In a recent article, International Energy Agency Executive Director Fatih Birol asserted that the “huge disruption caused by the coronavirus has highlighted how much modern societies rely on electricity.” Also adding that in many countries, electricity is critical for operating the ventilators and other medical equipment in the hospitals treating the soaring numbers of sick people.
Birol noted that electricity also ensures the timely communication of important information between governments and citizens and between doctors and patients. Yet in sub-Saharan Africa hundreds of millions of people live without any access to electricity. This, Birol states, makes these Africans far more vulnerable to disease and other dangers. It also keeps them poor.
In this country, too, energy poverty can be linked to poor health and to COVID 19. According to a 2018 U.S. Energy Information Administration report, 31 percent of Americans have struggled to pay their energy bills – half of the respondents were African-Americans. Couple that with the statement from the Centers for Disease Control that, during March, 33 percent of individuals requiring hospitalization for coronavirus were black.
This confirms results of a 2016 study that found that, on average, low-income households pay more than twice as much of their income for utilities as the median household. That study also found that “housing for the low income also tended to be less energy efficient, researchers found. Families in that group were at higher risk for respiratory diseases and stress.”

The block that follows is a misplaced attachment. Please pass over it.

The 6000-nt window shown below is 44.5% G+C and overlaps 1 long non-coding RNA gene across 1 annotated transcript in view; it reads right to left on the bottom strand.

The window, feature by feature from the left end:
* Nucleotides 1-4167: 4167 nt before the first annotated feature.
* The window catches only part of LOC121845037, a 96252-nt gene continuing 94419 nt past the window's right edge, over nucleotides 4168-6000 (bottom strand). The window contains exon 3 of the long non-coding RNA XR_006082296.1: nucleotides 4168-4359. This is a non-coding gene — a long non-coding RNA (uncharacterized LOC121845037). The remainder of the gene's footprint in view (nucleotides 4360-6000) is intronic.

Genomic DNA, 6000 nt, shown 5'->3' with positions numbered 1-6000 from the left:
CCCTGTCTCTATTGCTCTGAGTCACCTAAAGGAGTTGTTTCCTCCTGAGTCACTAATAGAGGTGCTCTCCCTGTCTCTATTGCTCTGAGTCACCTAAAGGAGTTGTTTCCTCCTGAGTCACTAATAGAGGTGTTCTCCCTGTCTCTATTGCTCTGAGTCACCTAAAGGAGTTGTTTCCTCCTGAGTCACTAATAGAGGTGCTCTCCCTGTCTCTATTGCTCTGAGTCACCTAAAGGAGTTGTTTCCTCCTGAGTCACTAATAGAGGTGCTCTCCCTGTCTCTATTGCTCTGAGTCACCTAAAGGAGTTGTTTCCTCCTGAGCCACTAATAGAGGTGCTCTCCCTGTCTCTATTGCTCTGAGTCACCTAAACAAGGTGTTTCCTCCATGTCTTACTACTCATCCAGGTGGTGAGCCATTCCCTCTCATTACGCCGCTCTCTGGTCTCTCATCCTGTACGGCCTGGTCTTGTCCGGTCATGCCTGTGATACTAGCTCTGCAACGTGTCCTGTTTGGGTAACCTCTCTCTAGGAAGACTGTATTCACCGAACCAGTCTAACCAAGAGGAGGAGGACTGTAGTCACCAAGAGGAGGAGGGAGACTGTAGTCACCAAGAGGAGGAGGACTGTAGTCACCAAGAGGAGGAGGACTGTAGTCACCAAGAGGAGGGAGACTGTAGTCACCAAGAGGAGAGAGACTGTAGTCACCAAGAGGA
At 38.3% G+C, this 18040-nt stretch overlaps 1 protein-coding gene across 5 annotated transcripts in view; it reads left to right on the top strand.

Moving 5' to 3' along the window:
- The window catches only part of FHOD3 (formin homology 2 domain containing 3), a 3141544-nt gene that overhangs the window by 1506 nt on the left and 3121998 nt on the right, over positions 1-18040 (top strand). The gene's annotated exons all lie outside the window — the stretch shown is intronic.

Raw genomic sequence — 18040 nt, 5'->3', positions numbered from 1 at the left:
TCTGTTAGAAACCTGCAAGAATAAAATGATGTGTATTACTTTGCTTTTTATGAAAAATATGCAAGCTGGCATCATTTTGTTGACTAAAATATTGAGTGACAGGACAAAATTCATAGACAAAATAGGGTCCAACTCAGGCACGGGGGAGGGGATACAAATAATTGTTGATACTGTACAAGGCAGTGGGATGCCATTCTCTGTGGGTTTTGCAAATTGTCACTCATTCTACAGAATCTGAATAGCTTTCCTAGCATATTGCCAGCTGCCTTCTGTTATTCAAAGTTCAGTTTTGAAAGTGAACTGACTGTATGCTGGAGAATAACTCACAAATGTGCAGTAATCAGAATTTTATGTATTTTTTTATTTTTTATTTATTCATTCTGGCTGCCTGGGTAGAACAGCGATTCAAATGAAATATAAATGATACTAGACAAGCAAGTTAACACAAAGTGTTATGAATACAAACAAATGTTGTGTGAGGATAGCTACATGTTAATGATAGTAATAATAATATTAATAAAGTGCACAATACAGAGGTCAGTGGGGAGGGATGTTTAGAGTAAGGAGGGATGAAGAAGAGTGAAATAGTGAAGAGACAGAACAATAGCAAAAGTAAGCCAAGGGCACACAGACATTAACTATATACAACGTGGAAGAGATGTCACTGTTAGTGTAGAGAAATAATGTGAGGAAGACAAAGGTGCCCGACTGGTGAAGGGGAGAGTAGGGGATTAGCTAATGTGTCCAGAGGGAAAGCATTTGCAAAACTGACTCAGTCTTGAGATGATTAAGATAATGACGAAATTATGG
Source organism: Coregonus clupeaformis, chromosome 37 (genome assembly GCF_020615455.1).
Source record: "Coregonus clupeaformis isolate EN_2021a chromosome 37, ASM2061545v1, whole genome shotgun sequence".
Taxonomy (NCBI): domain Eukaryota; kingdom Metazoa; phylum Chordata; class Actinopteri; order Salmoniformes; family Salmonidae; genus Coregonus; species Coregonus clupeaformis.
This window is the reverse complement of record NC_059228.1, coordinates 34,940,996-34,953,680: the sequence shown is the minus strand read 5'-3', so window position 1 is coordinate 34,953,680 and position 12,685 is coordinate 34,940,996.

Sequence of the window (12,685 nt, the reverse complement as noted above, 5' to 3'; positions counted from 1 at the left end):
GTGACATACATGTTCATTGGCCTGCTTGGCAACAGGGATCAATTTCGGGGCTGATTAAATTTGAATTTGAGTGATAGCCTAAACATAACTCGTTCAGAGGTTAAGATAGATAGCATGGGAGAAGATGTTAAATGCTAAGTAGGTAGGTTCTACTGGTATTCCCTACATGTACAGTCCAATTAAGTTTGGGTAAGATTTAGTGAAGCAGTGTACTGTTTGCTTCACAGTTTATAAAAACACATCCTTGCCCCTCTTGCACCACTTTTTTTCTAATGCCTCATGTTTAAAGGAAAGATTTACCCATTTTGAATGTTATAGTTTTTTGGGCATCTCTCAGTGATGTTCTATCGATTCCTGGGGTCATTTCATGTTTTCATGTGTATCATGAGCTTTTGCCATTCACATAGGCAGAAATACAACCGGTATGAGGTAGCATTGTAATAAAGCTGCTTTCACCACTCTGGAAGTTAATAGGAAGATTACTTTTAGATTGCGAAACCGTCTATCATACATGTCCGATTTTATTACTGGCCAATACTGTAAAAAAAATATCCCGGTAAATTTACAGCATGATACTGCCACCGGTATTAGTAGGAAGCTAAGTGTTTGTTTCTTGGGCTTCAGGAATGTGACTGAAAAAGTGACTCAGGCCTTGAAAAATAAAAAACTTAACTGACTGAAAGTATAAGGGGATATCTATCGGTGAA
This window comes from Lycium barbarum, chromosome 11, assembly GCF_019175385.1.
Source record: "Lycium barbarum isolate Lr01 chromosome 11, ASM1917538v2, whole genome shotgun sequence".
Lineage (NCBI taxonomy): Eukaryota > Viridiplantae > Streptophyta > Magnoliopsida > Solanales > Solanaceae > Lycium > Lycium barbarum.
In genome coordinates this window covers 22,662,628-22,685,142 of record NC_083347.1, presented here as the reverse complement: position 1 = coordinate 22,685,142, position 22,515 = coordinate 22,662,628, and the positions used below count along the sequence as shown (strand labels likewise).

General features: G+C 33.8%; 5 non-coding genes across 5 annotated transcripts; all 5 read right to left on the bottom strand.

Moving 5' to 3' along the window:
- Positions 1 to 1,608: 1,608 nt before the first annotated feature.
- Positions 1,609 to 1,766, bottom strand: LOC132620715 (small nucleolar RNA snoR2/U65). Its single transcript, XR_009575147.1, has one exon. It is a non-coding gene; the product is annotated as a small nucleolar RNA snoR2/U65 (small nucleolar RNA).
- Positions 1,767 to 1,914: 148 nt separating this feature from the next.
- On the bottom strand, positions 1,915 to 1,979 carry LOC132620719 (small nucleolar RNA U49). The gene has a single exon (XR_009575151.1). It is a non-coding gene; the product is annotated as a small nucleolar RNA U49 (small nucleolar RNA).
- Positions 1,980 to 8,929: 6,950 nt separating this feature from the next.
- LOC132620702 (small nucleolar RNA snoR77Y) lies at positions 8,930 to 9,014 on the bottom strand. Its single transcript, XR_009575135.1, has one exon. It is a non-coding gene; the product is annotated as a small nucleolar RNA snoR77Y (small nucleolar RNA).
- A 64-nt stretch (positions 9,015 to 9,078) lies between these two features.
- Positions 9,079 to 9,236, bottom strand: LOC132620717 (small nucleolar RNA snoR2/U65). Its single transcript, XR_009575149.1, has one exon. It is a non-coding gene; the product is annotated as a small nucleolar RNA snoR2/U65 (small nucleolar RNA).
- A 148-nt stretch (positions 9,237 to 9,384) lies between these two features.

Thus it is troubling to read that the first 12 COVID 19 deaths in St. Louis, Missouri, were all African-Americans. Dr. Fredrick Echols, Director of the City of St. Louis Department of Health, squashed the rumor that African Americans are more resistant to contracting the virus, noting instead that pre-existing conditions such as diabetes and heart conditions “disproportionately affect the black community.”
Dr. Anthony Fauci, the nation’s spokesman on the pandemic, agreed that, “Diseases like diabetes, hypertension, obesity and asthma are disproportionately afflicting the minority populations, particularly the African Americans.”
Electricity, to be effective as a tool against disease, has to be affordable to be truly “accessible.” In the United States, hydrofracturing (fracking) has brought the price of natural gas so low that the cleaner burning fuel has replaced coal as the nation’s largest supplier of electricity.
The economics of natural gas, however, are in jeopardy thanks to an unrelenting war on fracking that forced New York Governor Andrew Cuomo to ban fracking in his state. Cuomo and other progressive Democrats are even working to ban new natural gas pipeline construction and even the sale and use of natural gas powered appliances.
Even presidential candidate Joe Biden in March took the Bernie Sanders position to pledge to shut down hydrofracturing. Though Biden later “clarified” his statement to imply his proposed ban would apply only on public lands, the message was clear. Hey Hey Ho Ho, Fossil Fuels Have Got To Go.
Biden has benefited from African-American political support. Rep. James Clyburn’s (D, SC) endorsement sparked Biden’s massive primary victory in the South Carolina primary and prompted other candidates to drop out of the race, ensuring Biden a huge “Super Thursday.”